This is probably the most offensive line to read on a job specification, personally. I completely understand the desire to get an exact number as soon as possible, but, in my experience job specs that attach this kind of line, haven't provided sufficient detail of what the project actually involves. I always give a ballpark figure in an opening message. The reason is simple, based on what I've been told I can roughly guess the order of magnitude a project is going to be on. Is it a £100 - £500 project, a £1000 - £5000 project or a £10,000+ project is fairly easy to work out, even with the vaguest of details.

I give this rough number, because it's important clients have realistic expectations of how much a project is going to cost. In many cases, my price is already well over what they've advertised. The guidance algorithm on some freelancer sites is so inaccurate it's almost laughable. So I give a number that says "if this makes you scoff I'm probably not the right guy for you".

Getting that number precise though is much harder, many times I find that clients underprice for some things, and overprice for others. My best example is user accounts systems. Now these are typically underaccounted for because they're so prevalent. So many sites have user accounts and passwords, and password recovery etc. But, implementing them well is actually quite hard - and any additional complexity is even harder. In some cases, user accounts are the most expensive part of an otherwise cheap project. As a general rule of them, anything with sensitive data (such as usernames and passwords and email addresses) costs more.

It's for this reason I try to have a call with every client before making a final quote. It's for this reason I write up several pages of detailed description of the project to outline what we will and won't do and how much it'll cost. Giving an accurate quote off a one or two paragraph description just simply isn't possible - particularly for bigger projects. It's all the more important for the client for me to get it right, because ultimately if I quote based on something substantially different (and smaller) than what they're looking for, they could ultimately end up with a bigger bill at the end as the scope expands as the project develops.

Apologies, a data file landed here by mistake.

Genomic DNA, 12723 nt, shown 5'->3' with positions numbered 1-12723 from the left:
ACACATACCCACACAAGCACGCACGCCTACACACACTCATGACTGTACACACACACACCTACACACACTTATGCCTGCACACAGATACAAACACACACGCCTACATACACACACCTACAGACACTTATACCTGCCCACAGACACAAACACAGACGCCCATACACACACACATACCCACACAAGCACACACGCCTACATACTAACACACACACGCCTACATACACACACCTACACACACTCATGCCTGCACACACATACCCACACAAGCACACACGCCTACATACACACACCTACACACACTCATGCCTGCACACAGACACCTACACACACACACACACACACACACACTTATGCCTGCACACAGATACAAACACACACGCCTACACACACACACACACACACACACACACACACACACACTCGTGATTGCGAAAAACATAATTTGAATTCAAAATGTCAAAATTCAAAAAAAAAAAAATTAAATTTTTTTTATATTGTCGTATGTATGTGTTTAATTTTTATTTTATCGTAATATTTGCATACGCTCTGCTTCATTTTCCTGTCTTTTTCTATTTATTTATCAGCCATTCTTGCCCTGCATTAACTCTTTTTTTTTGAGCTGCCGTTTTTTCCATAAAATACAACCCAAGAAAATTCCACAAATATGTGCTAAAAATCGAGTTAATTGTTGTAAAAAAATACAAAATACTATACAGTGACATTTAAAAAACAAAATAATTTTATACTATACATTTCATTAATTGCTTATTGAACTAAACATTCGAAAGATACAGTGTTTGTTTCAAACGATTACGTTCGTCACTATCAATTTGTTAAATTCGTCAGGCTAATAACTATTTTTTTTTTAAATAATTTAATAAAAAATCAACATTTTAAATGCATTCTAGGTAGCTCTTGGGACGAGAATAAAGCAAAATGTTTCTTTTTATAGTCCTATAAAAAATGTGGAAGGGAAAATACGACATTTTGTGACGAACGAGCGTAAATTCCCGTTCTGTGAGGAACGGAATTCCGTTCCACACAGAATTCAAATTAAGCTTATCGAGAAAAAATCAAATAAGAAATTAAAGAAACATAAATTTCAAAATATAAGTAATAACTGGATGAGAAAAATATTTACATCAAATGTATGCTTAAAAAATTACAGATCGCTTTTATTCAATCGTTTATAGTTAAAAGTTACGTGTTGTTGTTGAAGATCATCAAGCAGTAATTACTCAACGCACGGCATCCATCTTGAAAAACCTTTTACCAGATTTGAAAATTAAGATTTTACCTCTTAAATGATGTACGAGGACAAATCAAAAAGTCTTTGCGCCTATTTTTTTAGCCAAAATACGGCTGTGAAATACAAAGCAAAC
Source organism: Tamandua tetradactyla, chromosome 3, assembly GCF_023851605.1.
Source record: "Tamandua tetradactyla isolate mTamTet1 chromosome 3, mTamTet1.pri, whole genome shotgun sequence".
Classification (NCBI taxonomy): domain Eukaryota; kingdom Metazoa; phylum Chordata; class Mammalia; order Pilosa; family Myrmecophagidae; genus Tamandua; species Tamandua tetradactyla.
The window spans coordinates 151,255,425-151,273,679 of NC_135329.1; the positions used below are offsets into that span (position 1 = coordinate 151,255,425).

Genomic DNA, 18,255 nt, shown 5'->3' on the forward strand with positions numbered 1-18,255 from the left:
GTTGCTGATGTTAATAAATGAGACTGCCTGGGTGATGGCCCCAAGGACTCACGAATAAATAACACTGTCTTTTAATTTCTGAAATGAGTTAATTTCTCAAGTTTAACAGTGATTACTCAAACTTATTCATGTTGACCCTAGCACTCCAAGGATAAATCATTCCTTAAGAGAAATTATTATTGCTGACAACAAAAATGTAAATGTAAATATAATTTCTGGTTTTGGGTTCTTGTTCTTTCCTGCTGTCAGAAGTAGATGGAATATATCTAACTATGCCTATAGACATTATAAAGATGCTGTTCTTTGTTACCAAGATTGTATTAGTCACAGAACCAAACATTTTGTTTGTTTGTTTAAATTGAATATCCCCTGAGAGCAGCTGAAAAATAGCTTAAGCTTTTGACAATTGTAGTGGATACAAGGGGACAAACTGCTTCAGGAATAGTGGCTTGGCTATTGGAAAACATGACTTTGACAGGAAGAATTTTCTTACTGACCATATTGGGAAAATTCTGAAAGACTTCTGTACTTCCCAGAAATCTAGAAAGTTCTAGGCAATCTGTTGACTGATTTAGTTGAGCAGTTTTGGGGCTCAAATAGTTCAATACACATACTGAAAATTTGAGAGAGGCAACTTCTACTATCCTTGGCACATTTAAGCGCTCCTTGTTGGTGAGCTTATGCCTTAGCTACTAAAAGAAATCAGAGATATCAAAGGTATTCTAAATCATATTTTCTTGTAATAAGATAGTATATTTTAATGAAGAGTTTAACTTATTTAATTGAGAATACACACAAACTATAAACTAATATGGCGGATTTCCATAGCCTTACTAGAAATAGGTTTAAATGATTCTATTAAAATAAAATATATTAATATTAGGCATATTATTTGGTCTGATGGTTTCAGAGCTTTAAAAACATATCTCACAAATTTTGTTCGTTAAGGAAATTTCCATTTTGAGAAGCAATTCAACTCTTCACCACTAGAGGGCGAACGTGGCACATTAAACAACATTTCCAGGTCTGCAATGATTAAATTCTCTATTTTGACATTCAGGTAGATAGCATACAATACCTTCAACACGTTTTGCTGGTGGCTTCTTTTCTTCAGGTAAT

Which brings me on to my final point

"Keep it simple, stupid"

I've actually discussed this one before. It's still a very cogent and important point though for any project. Think about modularly, as individual components that once complete can start to be used. Rather than create one £10k job, with all the bells and whistles, think of it as 2 or 3 or 4 smaller jobs. Even if you end up awarding it to the same contractor, this more decomposed approach will ensure you have a clear idea of exactly what your objectives are in each stage - what you're expecting of your contractor and ultimately, the requirements and detail you need to provide on the job description.


Adam Green


Published 3/10/2022